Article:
New York State Court of Claims

New York State Court of Claims
FULLER v. THE STATE OF NEW YORK, # 2010-009-039, Claim No. NONE, Motion No. M-78450


Claimants' application seeking leave to serve and file a late claim was granted.

Case information

UID: 2010-009-039
Claimant short name: FULLER
Footnote (claimant name) :
Footnote (defendant name) :
Third-party claimant(s):
Third-party defendant(s):
Claim number(s): NONE
Motion number(s): M-78450
Cross-motion number(s):
BY: Peter M. Hartnett, Esq.,
Of Counsel.
Defendant's attorney: HON. ANDREW M. CUOMO
Attorney General
BY: Senta B. Siuda, Esq.,
Assistant Attorney General
Of Counsel.
Third-party defendant's attorney:
Signature date: December 10, 2010
City: Syracuse
Official citation:
Appellate results:
See also (multicaptioned case)


Claimants have brought this motion seeking permission to serve and file a late claim.

The following papers were considered by the Court in connection with this motion:

Notice of Motion; Affidavit of Peter M. Hartnett, Esq.; Proposed "Notice of Claim" 1-3

Affirmation in Opposition of Senta B. Siuda, Esq., Assistant Attorney General 4

Reply Memorandum of Law 5

In their proposed claim, claimants seek damages against the State for injuries suffered by claimant William Fuller(1) which allegedly occurred on October 6, 2009 during his hospitalization at University Hospital Upstate Medical University ("Upstate"). Specifically, claimants allege that claimant was injured as a result of the negligence of certain employees of Upstate, who allegedly failed to take reasonable care in moving him in his bed.

Pursuant to 10(6) of the Court of Claims Act, a late claim application may be brought "at any time before an action asserting a like claim against a citizen of the state would be barred under the provisions of article two of the civil practice law and rules." Since this proposed claim asserts a cause of action sounding in negligence, the claim must be asserted within three years (CPLR 214). Since this claim allegedly accrued on October 6, 2009, the within application clearly is timely. In order to determine an application for permission to serve and file a late claim, the Court must consider, among other relevant factors, the six factors set forth in 10(6) of the Court of Claims Act. The factors set forth therein are: (1) whether the delay in filing the claim was excusable; (2) whether the State had notice of the essential facts constituting the claim; (3) whether the State had an opportunity to investigate the circumstances underlying the claim; (4) whether the claim appears meritorious; (5) whether substantial prejudice resulted from the failure to timely file and the failure to serve upon the Attorney General a timely claim or notice of intention to file a claim; and (6) whether any other remedy is available. The Court is afforded considerable discretion in determining whether to permit the late filing of a claim (Matter of Gavigan v State of New York, 176 AD2d 1117).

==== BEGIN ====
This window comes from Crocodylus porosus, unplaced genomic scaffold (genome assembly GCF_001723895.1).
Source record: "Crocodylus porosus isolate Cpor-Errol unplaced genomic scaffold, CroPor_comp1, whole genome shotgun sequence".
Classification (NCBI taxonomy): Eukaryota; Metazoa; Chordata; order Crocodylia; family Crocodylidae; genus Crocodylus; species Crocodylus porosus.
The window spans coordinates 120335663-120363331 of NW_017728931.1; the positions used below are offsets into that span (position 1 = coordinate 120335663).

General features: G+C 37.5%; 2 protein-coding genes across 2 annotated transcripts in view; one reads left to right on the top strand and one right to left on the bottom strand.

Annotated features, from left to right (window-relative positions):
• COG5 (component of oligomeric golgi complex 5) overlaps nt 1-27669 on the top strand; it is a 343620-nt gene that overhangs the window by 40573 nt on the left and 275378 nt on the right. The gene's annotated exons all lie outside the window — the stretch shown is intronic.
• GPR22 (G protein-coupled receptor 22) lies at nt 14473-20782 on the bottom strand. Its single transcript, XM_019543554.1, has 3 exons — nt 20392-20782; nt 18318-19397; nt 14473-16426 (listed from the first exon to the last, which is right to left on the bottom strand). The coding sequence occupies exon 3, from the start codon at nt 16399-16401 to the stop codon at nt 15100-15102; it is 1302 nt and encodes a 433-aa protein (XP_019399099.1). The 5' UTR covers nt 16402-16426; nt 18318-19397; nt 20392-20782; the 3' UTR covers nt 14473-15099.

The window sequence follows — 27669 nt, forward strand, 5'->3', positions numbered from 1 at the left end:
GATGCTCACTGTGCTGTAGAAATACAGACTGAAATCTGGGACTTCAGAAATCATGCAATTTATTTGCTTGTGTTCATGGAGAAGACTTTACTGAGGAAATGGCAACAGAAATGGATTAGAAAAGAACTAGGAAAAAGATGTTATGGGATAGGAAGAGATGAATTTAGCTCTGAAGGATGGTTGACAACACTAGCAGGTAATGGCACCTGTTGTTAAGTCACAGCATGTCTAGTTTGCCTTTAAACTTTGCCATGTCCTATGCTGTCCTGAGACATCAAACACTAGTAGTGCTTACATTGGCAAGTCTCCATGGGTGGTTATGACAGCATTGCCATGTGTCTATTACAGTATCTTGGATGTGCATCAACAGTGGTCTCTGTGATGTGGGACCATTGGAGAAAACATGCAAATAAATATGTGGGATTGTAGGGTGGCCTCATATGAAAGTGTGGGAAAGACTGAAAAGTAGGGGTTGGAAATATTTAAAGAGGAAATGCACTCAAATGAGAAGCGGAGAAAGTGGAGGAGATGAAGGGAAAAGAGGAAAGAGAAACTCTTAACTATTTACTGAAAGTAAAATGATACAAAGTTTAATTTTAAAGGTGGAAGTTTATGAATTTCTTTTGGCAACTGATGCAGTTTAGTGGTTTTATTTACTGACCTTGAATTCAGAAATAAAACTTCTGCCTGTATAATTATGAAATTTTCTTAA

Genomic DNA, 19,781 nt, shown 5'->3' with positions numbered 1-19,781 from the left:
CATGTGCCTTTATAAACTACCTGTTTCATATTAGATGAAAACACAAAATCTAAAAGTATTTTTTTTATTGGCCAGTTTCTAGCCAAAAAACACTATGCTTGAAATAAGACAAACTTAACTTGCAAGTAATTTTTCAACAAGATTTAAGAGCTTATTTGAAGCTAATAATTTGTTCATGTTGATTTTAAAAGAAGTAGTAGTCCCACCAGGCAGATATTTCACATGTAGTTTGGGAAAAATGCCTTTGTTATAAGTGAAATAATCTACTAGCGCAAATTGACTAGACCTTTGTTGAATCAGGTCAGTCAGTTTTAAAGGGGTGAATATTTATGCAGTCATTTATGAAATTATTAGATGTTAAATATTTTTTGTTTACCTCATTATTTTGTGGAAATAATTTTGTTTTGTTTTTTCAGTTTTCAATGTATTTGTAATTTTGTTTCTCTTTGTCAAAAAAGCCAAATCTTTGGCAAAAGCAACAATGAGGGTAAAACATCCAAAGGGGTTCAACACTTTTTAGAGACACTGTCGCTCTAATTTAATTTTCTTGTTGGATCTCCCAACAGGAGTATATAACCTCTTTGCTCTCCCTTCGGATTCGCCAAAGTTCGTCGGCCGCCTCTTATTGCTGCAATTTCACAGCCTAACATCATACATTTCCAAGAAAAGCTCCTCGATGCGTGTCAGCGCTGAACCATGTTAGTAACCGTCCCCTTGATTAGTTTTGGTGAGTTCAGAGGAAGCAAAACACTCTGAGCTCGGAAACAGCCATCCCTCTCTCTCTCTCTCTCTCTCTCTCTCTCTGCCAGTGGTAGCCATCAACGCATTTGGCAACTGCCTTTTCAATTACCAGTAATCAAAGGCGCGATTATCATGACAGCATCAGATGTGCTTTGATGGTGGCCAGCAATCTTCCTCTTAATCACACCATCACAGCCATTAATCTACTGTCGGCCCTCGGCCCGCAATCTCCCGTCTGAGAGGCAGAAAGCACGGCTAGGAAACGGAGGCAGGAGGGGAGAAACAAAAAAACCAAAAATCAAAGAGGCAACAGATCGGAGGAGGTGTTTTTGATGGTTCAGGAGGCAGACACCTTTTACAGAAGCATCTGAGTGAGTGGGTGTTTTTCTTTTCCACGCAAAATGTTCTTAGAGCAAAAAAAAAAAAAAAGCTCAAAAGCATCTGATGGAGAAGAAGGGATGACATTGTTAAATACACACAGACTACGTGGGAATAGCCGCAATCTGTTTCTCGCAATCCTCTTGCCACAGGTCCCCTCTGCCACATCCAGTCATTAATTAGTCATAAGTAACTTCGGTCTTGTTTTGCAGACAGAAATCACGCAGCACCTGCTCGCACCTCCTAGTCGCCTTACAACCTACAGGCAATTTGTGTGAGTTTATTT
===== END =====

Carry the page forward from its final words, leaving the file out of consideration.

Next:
The presence or absence of any one particular factor is not necessarily dispositive of any application (Bay Terrace Coop. Section IV, Inc. v New York State Employees' Retirement System Policemen's & Firemen's Retirement System, 55 NY2d 979), and none of the factors can require denial as a matter of law.

As for excuse, claimants(2) take the position that they did not timely serve and file a claim because they were unaware of the time limits or notice requirements under the Court of Claims Act. As set forth in Mr. Hartnett's Affidavit, claimants had also consulted with another attorney who apparently investigated a potential claim against the individual treating physicians, but not one against Upstate. However, neither unfamiliarity with the law (Sevillia v State of New York, 91 AD2d 792) or a mistake as to the proper entity to sue (Erca v State of New York, 51 AD2d 611, affd 42 NY2d 854) constitutes a reasonable excuse for failing to timely serve and file a claim. Accordingly, the Court concludes that claimants have failed to provide a reasonable excuse for failing to timely serve and file their claim.